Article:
3. Drink lots of water;
  4. Sleep.
As a cyclist, you’re presumably working on (1), and learning the importance of water for (3). Sleep is a topic on which I’ve blogged before, but if you’re not getting 7 to 9 hours a night, you may want to figure out why or consult your doctor to achieve (4). (Read his page, too, for advice about each point.) On eating less, Scooby advises:

The second part of losing fat is eating less, and remember this does not mean hunger and deprivation! Most people fail to achieve their weight loss goals not because they eat too much but because they don’t eat enough! The starve themselves then end up binging! If you are hungry then you are doing something very wrong. If you have cravings for your favorite food, then you are human – I address how to handle cravings at the end of this section. If you dont understand my nutrition section then consider buying the book Bodybuilding Revealed which has the best coverage of bodybuilding nutrition I have seen.

The #1 easiest way to lose fat is to eat your calories rather then drinking them, this simple tip can help you lose 5lbs fat a month or more without any additional changes to your nutrition. There are many nutritional methods of weight loss and all of them will work, at least in the short term. Where they differ is in how healthy they are and if the results are long term and lasting or not

Apart from his advise, I have the following comments to help you make wise choices:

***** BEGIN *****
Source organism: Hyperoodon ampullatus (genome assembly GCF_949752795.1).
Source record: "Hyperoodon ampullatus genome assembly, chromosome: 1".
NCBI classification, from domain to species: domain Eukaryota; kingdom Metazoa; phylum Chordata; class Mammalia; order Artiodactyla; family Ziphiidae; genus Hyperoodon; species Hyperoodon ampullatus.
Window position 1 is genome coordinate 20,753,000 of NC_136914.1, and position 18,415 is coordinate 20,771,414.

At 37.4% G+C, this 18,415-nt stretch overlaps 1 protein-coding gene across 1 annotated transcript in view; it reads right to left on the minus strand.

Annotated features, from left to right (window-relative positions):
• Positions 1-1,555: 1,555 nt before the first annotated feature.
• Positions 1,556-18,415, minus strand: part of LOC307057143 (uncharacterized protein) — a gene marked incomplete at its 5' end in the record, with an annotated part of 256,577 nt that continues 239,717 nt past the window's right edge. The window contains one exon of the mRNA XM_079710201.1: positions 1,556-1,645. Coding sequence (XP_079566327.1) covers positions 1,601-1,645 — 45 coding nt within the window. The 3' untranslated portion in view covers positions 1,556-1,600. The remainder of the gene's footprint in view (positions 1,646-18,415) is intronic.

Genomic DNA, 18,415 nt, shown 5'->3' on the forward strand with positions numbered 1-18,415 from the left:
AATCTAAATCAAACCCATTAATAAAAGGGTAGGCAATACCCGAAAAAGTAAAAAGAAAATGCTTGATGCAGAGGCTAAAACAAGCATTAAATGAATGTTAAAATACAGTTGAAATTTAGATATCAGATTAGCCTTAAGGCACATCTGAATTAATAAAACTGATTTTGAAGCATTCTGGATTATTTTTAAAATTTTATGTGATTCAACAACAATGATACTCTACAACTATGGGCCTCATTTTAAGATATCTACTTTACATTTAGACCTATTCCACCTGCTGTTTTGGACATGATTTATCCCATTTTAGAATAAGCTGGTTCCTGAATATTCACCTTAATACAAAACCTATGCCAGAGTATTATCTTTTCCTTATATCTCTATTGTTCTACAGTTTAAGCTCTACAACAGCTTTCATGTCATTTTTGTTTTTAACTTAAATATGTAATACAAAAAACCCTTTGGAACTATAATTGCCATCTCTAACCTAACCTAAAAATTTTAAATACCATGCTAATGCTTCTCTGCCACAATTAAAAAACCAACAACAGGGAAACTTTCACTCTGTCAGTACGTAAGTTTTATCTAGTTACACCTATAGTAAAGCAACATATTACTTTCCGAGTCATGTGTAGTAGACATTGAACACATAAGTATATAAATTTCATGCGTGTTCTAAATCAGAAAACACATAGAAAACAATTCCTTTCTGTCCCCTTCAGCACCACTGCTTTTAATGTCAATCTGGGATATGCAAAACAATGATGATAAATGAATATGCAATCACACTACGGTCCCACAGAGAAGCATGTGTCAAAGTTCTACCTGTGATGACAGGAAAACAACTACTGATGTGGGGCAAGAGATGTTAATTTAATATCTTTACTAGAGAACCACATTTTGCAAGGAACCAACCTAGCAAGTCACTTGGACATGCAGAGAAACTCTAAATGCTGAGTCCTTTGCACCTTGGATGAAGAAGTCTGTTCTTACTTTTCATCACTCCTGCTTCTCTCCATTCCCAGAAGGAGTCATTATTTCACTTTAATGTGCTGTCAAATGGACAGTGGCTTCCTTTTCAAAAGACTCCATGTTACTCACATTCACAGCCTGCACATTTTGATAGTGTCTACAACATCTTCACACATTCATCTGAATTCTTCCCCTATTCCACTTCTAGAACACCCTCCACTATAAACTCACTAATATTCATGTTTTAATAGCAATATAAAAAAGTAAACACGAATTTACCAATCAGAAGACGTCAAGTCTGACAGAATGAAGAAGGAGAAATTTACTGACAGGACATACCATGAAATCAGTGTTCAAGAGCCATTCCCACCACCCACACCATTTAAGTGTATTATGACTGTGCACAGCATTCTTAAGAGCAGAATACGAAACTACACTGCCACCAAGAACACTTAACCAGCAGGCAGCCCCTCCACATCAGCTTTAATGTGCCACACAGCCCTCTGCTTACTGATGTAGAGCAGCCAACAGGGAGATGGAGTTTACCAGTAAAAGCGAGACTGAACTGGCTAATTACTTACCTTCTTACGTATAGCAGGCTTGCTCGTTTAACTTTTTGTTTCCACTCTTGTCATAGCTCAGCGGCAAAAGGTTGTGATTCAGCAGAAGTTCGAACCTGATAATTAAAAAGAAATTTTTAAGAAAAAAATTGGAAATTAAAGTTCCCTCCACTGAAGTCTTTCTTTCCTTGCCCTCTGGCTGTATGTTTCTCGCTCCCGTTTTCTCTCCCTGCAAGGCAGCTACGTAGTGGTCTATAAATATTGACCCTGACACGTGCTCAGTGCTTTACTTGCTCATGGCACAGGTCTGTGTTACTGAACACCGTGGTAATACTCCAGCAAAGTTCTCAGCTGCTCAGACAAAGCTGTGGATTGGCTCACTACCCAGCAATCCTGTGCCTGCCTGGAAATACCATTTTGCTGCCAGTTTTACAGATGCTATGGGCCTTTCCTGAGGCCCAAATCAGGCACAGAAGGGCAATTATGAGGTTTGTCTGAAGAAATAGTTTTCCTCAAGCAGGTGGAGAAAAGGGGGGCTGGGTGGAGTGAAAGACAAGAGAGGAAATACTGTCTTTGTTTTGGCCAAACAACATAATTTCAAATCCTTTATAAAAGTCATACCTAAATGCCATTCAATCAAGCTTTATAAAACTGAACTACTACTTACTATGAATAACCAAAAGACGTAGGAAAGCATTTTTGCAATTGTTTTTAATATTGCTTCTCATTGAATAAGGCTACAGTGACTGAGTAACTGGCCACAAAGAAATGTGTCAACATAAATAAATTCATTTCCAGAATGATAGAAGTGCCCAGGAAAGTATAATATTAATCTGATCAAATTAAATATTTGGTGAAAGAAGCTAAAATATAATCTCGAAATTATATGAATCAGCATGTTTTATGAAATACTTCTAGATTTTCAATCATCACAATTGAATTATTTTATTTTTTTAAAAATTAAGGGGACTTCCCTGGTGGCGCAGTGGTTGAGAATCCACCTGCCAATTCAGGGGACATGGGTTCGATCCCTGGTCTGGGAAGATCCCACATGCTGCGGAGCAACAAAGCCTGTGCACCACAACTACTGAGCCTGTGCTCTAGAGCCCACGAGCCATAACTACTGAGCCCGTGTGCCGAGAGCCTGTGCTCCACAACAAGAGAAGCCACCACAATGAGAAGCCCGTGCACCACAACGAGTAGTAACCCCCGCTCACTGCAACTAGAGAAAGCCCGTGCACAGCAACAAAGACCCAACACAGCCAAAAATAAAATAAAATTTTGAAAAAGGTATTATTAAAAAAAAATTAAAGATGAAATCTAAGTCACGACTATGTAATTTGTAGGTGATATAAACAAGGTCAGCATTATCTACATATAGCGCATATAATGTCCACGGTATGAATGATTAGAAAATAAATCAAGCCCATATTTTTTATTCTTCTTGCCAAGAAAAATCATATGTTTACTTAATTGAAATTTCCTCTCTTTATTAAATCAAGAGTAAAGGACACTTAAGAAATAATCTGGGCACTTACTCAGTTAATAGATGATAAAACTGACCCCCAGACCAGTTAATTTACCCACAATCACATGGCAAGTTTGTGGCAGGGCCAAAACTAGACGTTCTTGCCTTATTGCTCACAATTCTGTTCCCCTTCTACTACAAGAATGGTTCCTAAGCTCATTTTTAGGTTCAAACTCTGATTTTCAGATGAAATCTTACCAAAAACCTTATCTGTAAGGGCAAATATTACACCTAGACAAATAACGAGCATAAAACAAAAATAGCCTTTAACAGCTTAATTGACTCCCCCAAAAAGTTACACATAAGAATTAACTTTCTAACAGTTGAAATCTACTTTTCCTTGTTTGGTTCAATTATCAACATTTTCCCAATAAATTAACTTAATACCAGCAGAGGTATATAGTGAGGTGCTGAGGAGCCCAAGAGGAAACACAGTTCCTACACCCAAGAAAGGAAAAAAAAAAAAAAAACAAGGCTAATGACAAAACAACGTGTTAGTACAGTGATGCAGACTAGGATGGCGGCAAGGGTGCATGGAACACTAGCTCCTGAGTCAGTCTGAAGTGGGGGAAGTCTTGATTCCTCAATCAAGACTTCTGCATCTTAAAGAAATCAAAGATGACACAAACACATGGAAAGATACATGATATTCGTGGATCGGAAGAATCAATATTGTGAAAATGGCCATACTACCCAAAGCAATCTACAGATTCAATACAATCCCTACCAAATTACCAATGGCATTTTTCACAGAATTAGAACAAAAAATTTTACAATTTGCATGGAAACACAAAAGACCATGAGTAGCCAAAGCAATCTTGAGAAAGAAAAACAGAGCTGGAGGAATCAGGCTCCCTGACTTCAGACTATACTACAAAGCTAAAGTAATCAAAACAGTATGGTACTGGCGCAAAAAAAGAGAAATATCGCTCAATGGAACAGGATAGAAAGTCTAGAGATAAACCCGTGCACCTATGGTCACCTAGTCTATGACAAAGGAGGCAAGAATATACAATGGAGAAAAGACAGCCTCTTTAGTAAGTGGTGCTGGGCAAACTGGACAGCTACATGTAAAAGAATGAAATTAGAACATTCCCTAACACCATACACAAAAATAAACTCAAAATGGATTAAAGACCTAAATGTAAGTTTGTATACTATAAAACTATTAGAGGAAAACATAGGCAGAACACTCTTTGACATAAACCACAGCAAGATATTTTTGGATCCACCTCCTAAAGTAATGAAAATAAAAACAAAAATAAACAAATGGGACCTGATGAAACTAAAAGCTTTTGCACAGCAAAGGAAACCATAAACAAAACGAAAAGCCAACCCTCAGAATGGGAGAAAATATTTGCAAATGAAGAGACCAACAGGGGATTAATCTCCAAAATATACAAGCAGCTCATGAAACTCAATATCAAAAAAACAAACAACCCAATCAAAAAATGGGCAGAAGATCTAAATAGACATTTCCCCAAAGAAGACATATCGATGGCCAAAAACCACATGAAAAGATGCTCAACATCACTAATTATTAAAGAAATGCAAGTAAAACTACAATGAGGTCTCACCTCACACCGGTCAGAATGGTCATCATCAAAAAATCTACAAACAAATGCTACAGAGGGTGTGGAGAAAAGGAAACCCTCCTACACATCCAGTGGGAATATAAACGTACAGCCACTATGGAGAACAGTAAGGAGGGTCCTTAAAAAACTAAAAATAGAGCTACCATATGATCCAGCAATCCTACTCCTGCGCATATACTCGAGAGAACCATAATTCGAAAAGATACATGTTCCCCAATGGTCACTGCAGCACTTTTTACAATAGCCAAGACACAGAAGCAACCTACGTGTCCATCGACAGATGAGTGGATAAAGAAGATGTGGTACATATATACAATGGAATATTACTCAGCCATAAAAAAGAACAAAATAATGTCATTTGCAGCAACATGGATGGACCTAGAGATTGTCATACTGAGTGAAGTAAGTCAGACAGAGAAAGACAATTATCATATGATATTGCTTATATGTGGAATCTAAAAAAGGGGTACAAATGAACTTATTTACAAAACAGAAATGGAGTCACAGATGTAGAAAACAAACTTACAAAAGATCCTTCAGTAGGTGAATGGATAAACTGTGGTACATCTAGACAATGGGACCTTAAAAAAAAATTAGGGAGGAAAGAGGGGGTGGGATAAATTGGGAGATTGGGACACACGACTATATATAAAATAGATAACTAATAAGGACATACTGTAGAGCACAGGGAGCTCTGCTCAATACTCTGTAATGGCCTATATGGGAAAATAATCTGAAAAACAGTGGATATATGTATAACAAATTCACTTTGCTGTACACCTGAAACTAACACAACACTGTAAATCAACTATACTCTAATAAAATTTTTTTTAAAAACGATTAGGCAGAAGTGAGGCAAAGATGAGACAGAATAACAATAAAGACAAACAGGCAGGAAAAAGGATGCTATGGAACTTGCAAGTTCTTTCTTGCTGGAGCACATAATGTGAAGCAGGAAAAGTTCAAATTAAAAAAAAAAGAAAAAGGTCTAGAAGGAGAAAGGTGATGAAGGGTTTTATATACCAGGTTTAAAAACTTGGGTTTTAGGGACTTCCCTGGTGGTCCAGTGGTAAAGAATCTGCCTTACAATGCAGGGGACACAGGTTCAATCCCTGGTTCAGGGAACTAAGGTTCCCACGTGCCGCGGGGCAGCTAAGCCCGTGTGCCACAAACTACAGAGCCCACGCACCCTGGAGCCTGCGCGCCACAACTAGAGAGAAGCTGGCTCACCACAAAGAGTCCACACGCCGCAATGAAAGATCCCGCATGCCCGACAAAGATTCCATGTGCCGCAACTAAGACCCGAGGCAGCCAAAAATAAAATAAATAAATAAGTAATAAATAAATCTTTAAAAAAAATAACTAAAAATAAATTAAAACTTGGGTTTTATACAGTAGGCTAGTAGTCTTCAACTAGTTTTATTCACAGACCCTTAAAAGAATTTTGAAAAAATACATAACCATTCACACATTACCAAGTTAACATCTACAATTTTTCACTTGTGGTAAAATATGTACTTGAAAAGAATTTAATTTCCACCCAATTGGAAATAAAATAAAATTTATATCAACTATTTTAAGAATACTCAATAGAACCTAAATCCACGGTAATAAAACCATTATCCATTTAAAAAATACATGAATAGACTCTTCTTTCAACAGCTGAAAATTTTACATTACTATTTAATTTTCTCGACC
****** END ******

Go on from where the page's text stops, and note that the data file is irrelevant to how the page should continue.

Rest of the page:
1. Portion control. Prepare your meal to include everything you want to eat. Then eat it and no more.
  2. Plan on eating 5 or 6 meals per day. Its easier to choose a wise portion at one meal when you know you will be eating again in a couple hours
  3. Avoid:
    1. Sugary drinks. This includes fruit juices where most of the calories are from sugar. Eat an orange, don’t drink orange juice.
    2. Fats. Not because fat is magically bad, but because fat has a LOT of calories compared to other sources. (Do this by choosing lean meat, avoid cheese, avoid fried foods, use small amounts of spray-on oil instead of pouring out the olive oil.)
    3. Empty carbohydrates. While there’s nothing wrong with white bread, choose it less often than whole grains to maximize the nutritional impact of your meal.
    4. Alcohol. Alcohol is calorie dense with no nutritional value.
  4. Choose:
    1. Whole fresh fruit, vegetables with no sauce, and whole grains. These will help you feel full by providing bulk, while providing lots of nutrition for the number of calories consumed.